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Home » Virtual Shabbat Box » Virtual Shabbat Box Archives: February 2023

Virtual Shabbat Box Archives: February 2023

February 24-25

Rabbinical student Stephanie Breitsman shares how learning sofrut (scribal arts), and writing her own Megillat Esther, is deepening her relationship to our sacred literature.

A piece of paper with handwritten Hebrew script on it and a quill pen

Participants in a pilgrimage for Black Reconstructionists share their experiences. “In the Torah,” says Koach Baruch Frazier, “it says that you must go, so that you can be seen and, some say, so that you can be seen by God and that you see God.” (Originally in the Philadelphia Jewish Exponent.)

Participants in a recent Reconstructionist pilgrimage for Jews of African descent visit the Legacy Museum in Montgomery, AL.

Drawing on the wisdom of the Prophet Micah, Rabbi Barbara Penzer shows how loving encounters with others, sensing their pain, can help bring about a more just world.

A group of multicultural young adults sitting in a circle talking

Rabbi Jeremy Schwartz offers Reconstructionist language for wrapping tefillin. This prayer helps people connect to forces greater than themselves, including the wonders of the natural world.

Close-up of a person with tefillin wrapped around their arm holding a prayer book.

February 16-17

Joel Hecker, Ph.D., professor of Jewish mysticism at RRC, shares 10 aspects of luminosity outlined in kabbalistic literature. In this teaching on mysticism, he names different manifestations of the Divine presence.

A bright light shining in the dark sky

Borrowing from the Havdalah ritual, this prayer can help all parents create a sense of separation between the workday — wherever that happens physically — from the work of raising children. This ritual offers, for at least a moment, a liminal space to pause.

A mother holding and kissing a baby outside near trees

Isabelle Wilkinson’s magisterial narrative of the Great Migration may be ideal reading for Black History Month, or any time of year. In examining how his own life diverged from that of one of the book’s African American protagonists, Rabbi Benjamin Barnett offers a window into race and religion in urban America.

Aerial view of the Chicago skyline at sunset

Bummed that the Super Bowl and NFL season are over? Don’t worry, you can delve into the links between athletic competition, training, spiritual practice and Torah. Rabbi Jason Bonder, an RRC graduate who has played professional baseball and competed in triathlons, brings us along on his quest to merge to key aspects of his life.

The Dual Meaning of "Practice": Explaining Judaism to Athletes

Learn how Reconstructionist community sustained Rabbi Asher Sofman and about the values that animate Reconstructing Judaism’s new Justice, Equity, Diversity and Inclusion (JEDI) program coordinator.

Screenshot of Rabbi Asher Sofman

Accordion in hand, Rabbi Solomon Hoffman talks about the relationship between waiting and hoping and offers an original take on Psalm 130.

Screenshot of Rabbi Solomon Hoffman

February 10-11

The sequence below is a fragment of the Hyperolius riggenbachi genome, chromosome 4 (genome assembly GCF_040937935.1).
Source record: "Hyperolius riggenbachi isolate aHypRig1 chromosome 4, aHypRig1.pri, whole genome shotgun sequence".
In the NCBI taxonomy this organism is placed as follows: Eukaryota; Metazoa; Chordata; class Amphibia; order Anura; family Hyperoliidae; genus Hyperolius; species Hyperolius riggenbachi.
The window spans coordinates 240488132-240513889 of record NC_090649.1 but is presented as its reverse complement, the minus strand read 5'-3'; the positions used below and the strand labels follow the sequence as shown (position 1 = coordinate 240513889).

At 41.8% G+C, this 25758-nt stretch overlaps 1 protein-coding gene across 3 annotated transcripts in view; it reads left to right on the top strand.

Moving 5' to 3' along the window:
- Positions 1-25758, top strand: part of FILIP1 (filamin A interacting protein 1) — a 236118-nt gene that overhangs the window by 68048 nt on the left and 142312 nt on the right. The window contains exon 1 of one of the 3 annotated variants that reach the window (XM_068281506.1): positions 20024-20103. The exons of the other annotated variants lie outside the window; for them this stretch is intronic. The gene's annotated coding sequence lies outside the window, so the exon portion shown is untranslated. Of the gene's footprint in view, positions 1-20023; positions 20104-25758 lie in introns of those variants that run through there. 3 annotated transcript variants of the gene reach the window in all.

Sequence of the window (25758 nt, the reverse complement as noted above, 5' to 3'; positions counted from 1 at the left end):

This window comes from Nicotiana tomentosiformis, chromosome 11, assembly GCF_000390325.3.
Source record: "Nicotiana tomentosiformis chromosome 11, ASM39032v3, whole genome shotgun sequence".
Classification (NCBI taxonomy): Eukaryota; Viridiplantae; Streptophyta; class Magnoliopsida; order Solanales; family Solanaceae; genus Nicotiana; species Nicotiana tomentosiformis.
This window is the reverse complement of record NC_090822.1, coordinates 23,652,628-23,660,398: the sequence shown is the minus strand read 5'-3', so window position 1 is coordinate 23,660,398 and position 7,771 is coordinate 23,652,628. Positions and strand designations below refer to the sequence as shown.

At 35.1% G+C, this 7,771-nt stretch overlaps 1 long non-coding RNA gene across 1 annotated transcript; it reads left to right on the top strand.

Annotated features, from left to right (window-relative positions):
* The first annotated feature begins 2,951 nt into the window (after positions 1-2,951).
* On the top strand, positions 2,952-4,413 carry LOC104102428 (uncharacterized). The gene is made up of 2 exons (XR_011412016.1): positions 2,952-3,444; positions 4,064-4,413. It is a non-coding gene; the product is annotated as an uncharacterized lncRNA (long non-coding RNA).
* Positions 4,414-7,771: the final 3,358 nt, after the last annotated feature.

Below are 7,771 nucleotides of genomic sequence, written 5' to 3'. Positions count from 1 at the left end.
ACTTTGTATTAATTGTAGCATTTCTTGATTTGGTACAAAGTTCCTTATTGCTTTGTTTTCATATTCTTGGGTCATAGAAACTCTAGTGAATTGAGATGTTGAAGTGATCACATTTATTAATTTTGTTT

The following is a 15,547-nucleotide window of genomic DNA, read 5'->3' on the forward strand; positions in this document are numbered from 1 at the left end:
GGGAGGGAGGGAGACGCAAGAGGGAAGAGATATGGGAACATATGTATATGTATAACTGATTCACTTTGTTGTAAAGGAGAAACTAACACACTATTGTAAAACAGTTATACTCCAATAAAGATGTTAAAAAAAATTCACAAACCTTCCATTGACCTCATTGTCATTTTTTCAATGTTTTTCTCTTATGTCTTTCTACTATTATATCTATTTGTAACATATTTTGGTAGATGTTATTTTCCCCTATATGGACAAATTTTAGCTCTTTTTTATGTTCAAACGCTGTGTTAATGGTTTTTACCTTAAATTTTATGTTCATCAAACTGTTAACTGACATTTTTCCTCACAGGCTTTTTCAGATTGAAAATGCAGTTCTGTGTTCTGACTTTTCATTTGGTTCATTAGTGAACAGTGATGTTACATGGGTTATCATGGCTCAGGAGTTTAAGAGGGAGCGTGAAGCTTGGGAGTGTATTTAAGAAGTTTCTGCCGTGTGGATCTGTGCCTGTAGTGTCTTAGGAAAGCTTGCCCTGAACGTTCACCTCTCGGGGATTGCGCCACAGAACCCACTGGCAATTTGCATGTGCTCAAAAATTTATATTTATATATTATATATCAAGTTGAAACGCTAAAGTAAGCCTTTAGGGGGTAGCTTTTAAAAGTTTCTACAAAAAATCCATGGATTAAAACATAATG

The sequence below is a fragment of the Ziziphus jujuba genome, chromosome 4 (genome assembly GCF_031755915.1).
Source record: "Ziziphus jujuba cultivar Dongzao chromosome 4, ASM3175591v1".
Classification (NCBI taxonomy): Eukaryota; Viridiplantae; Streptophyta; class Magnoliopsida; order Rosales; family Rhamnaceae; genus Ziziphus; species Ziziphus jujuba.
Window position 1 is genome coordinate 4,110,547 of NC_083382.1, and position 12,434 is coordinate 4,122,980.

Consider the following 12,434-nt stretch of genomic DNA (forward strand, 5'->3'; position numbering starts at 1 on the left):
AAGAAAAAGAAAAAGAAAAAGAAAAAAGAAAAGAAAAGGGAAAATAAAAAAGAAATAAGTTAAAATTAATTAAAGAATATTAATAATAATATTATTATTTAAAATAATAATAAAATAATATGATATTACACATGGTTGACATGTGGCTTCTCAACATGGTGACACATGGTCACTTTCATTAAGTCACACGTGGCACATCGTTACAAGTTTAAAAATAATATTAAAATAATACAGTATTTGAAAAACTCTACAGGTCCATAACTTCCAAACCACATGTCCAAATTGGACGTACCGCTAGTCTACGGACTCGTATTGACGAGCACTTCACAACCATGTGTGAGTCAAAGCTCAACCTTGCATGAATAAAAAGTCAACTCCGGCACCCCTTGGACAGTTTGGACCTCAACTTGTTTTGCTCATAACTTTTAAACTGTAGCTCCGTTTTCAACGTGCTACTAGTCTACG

In honor of Evolve’s five-year anniversary, Rabbi Alex Weissman tackles the problematic theme in Jewish tradition of equating light with goodness and dark with evil.

Sunlight filtering through the trees in a forest

Legal scholars and activists Gila Stopler and Yofi Tirosh explain threats posed by the new governing coalition to Israeli democracy, urging listeners abroad not only to care, but to engage.

Podcast cover image: The Israeli Government's War on Women

February is Jewish Disability Awareness and Inclusion Month. This blessing honors the people and communities making Jewish life and experience more accessible and embracing.

A blonde woman embracing a man in a wheelchair

Rabbi Elliot Kukla explores how trauma and disability represent essential aspects of being human.

Silhouette of a person using a wheelchair outdoors at sunrise

This gathering of resources explains RRC’s open policy on rabbis with non-Jewish partners, placing within it the context of trends in contemporary Jewish and spiritual life.

The Reconstructionist Rabbinical College in Wyncote, Pa.

February 3-4

This original music video honors the literal act of planting as well as the metaphorical planting undertaken by each generation to create flourishing Jewish communities.

The words "I am Planting" overlaid on grass and bushes

Writing about climate crisis and environmental racism, Rabbi Julie Greenberg reminds us to say “Yes” to life, to love and to nature — to be fully human and in community with others even as we face unprecedented challenges.

View of the earth from space

This ritual, for planting a tree in honor of a child, is a physical act that cultivates the celebration of new life. It also symbolizes the interconnectedness of living beings.

Two hands cupping a small seedling in dirt

In this podcast, Rabbi David Seidenberg teaches that the central purpose of the Torah is to ensure that people live in harmony with the environment and other living things.

Podcast episode cover: Special Live Episode: Addressing Global Climate Disruption Through Torah

February is Jewish Disability, Awareness and Inclusion Month. Revisit this in-depth piece that details the many ways Reconstructionist communities practice inclusion.

Paper dolls of different ethnicities and abilities above Scrabble tiles that spell out "Inclusion"

Rabbi Deborah Waxman defends pluralism and democracy, and opposes ethnonationalism, in Israel, the United States and everywhere.

Photo of Rabbi Deborah Waxman

The Reconstructionist Network

Serving as central organization of the Reconstructionist movement

Training the next generation of groundbreaking rabbis

Modeling respectful conversations on pressing Jewish issues

Curating original, Jewish rituals, and convening Jewish creatives

The Reconstructionist Network